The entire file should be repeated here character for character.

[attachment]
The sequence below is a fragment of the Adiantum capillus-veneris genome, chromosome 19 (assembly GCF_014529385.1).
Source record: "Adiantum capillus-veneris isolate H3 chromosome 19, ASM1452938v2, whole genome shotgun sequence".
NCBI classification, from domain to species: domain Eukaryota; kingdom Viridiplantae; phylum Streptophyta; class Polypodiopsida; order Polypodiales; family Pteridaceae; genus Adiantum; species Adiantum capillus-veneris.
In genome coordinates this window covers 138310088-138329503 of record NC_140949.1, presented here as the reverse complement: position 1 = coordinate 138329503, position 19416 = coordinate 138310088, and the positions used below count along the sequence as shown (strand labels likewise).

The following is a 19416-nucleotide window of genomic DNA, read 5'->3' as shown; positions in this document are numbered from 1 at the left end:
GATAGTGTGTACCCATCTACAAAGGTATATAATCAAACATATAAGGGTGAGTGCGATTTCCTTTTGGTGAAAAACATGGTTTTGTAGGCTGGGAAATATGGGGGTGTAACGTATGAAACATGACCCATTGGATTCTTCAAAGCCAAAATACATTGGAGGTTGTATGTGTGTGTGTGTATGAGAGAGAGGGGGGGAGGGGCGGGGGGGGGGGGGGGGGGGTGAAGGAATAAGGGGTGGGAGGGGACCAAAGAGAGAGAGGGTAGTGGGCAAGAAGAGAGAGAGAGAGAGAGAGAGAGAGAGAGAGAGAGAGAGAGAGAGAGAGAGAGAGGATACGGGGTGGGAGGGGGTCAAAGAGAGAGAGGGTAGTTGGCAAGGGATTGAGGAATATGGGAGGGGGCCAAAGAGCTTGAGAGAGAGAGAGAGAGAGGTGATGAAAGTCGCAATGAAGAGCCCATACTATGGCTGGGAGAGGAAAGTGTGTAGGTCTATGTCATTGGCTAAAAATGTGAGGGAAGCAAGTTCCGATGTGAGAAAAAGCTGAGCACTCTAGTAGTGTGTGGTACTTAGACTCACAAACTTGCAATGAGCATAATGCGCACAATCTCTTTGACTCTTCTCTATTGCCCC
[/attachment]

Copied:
The sequence below is a fragment of the Adiantum capillus-veneris genome, chromosome 19 (assembly GCF_014529385.1).
Source record: "Adiantum capillus-veneris isolate H3 chromosome 19, ASM1452938v2, whole genome shotgun sequence".
NCBI classification, from domain to species: domain Eukaryota; kingdom Viridiplantae; phylum Streptophyta; class Polypodiopsida; order Polypodiales; family Pteridaceae; genus Adiantum; species Adiantum capillus-veneris.
In genome coordinates this window covers 138310088-138329503 of record NC_140949.1, presented here as the reverse complement: position 1 = coordinate 138329503, position 19416 = coordinate 138310088, and the positions used below count along the sequence as shown (strand labels likewise).

The following is a 19416-nucleotide window of genomic DNA, read 5'->3' as shown; positions in this document are numbered from 1 at the left end:
GATAGTGTGTACCCATCTACAAAGGTATATAATCAAACATATAAGGGTGAGTGCGATTTCCTTTTGGTGAAAAACATGGTTTTGTAGGCTGGGAAATATGGGGGTGTAACGTATGAAACATGACCCATTGGATTCTTCAAAGCCAAAATACATTGGAGGTTGTATGTGTGTGTGTGTATGAGAGAGAGGGGGGGAGGGGCGGGGGGGGGGGGGGGGGGGTGAAGGAATAAGGGGTGGGAGGGGACCAAAGAGAGAGAGGGTAGTGGGCAAGAAGAGAGAGAGAGAGAGAGAGAGAGAGAGAGAGAGAGAGAGAGAGAGAGAGAGAGAGGATACGGGGTGGGAGGGGGTCAAAGAGAGAGAGGGTAGTTGGCAAGGGATTGAGGAATATGGGAGGGGGCCAAAGAGCTTGAGAGAGAGAGAGAGAGAGGTGATGAAAGTCGCAATGAAGAGCCCATACTATGGCTGGGAGAGGAAAGTGTGTAGGTCTATGTCATTGGCTAAAAATGTGAGGGAAGCAAGTTCCGATGTGAGAAAAAGCTGAGCACTCTAGTAGTGTGTGGTACTTAGACTCACAAACTTGCAATGAGCATAATGCGCACAATCTCTTTGACTCTTCTCTATTGCCCC